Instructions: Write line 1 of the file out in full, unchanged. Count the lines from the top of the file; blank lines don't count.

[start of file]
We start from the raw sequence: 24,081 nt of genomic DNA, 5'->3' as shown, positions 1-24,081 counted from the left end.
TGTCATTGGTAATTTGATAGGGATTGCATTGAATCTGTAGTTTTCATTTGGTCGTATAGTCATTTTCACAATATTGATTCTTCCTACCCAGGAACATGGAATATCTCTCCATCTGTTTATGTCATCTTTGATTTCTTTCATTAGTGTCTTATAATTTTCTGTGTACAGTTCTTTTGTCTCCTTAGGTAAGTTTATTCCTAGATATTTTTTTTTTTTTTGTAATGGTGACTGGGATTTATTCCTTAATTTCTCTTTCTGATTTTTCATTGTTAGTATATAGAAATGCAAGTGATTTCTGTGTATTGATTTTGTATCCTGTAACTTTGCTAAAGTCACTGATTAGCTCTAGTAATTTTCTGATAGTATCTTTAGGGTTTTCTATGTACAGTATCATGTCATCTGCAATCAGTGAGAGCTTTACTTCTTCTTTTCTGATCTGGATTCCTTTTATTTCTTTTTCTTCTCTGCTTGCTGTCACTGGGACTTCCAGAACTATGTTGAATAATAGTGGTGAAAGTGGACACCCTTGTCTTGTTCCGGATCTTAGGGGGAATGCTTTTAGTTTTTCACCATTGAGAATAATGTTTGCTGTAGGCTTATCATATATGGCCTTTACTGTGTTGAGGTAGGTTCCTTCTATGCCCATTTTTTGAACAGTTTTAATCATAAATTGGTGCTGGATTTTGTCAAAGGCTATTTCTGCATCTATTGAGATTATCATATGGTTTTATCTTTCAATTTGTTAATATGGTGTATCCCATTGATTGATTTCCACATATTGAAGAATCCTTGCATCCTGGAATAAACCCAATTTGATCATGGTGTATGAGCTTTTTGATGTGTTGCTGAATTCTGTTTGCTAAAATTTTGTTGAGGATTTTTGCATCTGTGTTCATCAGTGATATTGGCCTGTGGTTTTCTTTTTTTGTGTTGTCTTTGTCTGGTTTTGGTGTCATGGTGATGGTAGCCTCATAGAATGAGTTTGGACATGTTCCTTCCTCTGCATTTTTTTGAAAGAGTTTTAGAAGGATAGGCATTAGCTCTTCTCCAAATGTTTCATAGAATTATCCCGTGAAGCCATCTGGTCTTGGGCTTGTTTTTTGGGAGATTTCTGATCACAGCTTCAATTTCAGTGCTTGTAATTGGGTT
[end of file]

We start from the raw sequence: 24,081 nt of genomic DNA, 5'->3' as shown, positions 1-24,081 counted from the left end.